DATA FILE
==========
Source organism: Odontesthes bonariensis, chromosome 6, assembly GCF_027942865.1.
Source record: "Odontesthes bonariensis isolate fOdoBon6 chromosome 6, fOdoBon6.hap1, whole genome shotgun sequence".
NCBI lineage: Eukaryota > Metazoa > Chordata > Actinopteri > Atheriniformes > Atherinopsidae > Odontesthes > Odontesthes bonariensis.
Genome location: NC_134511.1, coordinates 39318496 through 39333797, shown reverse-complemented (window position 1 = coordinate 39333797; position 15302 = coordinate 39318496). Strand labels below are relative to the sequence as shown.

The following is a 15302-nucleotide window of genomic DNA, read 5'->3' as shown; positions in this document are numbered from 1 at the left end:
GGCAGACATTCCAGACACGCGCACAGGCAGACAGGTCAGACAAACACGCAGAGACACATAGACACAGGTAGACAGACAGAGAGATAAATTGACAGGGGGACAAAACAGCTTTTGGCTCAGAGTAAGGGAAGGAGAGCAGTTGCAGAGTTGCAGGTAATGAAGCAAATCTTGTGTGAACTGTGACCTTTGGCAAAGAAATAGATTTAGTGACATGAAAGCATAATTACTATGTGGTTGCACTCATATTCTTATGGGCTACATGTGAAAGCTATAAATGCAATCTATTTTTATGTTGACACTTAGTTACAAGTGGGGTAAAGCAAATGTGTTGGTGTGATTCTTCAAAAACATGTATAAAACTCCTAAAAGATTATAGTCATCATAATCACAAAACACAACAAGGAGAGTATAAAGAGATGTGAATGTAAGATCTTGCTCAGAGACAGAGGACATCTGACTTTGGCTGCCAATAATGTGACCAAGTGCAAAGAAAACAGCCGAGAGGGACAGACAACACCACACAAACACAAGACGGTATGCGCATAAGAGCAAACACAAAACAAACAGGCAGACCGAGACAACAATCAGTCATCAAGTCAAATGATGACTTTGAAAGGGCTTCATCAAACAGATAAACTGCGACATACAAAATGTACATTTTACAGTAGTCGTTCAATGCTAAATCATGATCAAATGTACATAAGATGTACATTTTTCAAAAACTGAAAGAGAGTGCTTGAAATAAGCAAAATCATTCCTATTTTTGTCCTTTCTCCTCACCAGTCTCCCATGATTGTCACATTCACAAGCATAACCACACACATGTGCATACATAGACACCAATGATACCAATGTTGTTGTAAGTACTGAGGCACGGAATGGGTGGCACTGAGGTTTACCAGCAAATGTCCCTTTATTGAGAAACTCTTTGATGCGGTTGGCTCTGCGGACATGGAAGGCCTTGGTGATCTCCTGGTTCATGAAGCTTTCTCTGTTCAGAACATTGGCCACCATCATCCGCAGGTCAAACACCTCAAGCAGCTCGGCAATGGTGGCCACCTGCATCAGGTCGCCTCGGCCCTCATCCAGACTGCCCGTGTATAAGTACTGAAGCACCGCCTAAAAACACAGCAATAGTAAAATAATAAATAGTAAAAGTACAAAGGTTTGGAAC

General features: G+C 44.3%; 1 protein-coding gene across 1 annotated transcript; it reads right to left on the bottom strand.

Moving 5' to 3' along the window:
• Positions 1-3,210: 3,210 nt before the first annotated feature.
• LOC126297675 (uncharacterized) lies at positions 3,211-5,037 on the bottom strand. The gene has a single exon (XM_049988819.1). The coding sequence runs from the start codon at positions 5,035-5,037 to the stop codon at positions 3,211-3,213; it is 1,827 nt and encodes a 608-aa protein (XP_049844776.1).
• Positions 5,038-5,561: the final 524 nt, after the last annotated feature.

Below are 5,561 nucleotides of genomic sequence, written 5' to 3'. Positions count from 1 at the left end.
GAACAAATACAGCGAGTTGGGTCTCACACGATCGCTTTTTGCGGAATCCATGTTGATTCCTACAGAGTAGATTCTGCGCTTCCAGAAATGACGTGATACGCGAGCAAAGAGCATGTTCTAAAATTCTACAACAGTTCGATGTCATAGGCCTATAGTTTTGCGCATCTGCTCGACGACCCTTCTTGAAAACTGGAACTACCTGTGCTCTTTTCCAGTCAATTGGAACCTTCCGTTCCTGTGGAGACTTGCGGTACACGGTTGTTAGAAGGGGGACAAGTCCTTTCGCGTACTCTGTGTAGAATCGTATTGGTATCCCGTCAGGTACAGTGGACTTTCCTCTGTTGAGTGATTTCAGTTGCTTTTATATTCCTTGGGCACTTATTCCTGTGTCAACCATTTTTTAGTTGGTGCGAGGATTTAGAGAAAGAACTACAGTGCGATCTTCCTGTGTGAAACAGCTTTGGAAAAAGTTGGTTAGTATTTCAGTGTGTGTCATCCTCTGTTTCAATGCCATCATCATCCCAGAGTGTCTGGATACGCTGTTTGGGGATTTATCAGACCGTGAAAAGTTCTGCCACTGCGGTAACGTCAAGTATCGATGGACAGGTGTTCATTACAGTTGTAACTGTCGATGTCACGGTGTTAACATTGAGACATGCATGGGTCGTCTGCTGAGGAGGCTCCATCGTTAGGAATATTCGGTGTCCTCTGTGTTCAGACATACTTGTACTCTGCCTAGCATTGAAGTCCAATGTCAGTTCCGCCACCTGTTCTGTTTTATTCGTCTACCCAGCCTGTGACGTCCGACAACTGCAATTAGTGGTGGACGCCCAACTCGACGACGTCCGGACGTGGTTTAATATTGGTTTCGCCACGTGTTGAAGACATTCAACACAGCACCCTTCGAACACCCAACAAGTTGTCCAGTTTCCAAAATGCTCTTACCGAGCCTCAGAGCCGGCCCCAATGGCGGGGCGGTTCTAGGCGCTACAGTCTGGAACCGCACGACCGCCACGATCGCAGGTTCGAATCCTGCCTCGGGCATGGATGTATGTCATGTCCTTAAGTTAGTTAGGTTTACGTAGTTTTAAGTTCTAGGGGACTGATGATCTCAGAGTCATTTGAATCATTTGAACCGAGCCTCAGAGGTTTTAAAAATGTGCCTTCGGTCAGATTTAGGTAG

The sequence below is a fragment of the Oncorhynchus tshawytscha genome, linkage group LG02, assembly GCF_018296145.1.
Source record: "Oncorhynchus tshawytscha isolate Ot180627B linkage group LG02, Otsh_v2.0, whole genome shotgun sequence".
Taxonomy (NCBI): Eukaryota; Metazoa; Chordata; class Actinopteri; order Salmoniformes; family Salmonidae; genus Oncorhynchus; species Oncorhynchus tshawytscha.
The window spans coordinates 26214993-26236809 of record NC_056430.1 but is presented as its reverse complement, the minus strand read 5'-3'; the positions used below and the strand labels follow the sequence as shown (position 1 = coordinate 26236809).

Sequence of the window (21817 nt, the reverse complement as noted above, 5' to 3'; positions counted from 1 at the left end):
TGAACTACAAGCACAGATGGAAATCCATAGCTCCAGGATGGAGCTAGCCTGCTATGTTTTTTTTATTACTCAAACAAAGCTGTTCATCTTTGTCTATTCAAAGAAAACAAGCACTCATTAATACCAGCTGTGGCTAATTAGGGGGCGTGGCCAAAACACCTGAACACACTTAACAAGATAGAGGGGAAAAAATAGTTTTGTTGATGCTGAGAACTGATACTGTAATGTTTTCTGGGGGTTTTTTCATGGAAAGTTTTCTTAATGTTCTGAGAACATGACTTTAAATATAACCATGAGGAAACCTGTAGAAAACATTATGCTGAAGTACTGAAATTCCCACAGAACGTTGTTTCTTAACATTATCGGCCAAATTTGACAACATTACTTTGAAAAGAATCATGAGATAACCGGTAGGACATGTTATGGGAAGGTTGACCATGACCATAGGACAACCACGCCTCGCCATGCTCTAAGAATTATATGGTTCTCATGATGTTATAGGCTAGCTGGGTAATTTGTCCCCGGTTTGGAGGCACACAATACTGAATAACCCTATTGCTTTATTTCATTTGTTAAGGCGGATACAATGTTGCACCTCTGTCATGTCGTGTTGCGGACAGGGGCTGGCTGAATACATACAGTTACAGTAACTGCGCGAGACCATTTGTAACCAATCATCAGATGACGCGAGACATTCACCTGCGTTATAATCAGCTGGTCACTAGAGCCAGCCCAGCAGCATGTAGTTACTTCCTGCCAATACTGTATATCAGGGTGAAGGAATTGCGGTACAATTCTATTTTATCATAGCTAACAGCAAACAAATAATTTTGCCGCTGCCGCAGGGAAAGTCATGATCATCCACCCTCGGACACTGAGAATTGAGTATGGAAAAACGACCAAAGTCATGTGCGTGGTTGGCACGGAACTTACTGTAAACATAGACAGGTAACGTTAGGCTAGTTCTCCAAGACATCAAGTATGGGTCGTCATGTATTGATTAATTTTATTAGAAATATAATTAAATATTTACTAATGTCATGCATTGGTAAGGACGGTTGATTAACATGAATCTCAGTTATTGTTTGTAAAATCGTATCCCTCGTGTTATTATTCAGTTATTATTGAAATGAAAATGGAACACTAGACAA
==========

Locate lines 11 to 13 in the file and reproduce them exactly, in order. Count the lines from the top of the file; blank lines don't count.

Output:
• Positions 5,038-5,561: the final 524 nt, after the last annotated feature.

Below are 5,561 nucleotides of genomic sequence, written 5' to 3'. Positions count from 1 at the left end.
GAACAAATACAGCGAGTTGGGTCTCACACGATCGCTTTTTGCGGAATCCATGTTGATTCCTACAGAGTAGATTCTGCGCTTCCAGAAATGACGTGATACGCGAGCAAAGAGCATGTTCTAAAATTCTACAACAGTTCGATGTCATAGGCCTATAGTTTTGCGCATCTGCTCGACGACCCTTCTTGAAAACTGGAACTACCTGTGCTCTTTTCCAGTCAATTGGAACCTTCCGTTCCTGTGGAGACTTGCGGTACACGGTTGTTAGAAGGGGGACAAGTCCTTTCGCGTACTCTGTGTAGAATCGTATTGGTATCCCGTCAGGTACAGTGGACTTTCCTCTGTTGAGTGATTTCAGTTGCTTTTATATTCCTTGGGCACTTATTCCTGTGTCAACCATTTTTTAGTTGGTGCGAGGATTTAGAGAAAGAACTACAGTGCGATCTTCCTGTGTGAAACAGCTTTGGAAAAAGTTGGTTAGTATTTCAGTGTGTGTCATCCTCTGTTTCAATGCCATCATCATCCCAGAGTGTCTGGATACGCTGTTTGGGGATTTATCAGACCGTGAAAAGTTCTGCCACTGCGGTAACGTCAAGTATCGATGGACAGGTGTTCATTACAGTTGTAACTGTCGATGTCACGGTGTTAACATTGAGACATGCATGGGTCGTCTGCTGAGGAGGCTCCATCGTTAGGAATATTCGGTGTCCTCTGTGTTCAGACATACTTGTACTCTGCCTAGCATTGAAGTCCAATGTCAGTTCCGCCACCTGTTCTGTTTTATTCGTCTACCCAGCCTGTGACGTCCGACAACTGCAATTAGTGGTGGACGCCCAACTCGACGACGTCCGGACGTGGTTTAATATTGGTTTCGCCACGTGTTGAAGACATTCAACACAGCACCCTTCGAACACCCAACAAGTTGTCCAGTTTCCAAAATGCTCTTACCGAGCCTCAGAGCCGGCCCCAATGGCGGGGCGGTTCTAGGCGCTACAGTCTGGAACCGCACGACCGCCACGATCGCAGGTTCGAATCCTGCCTCGGGCATGGATGTATGTCATGTCCTTAAGTTAGTTAGGTTTACGTAGTTTTAAGTTCTAGGGGACTGATGATCTCAGAGTCATTTGAATCATTTGAACCGAGCCTCAGAGGTTTTAAAAATGTGCCTTCGGTCAGATTTAGGTAG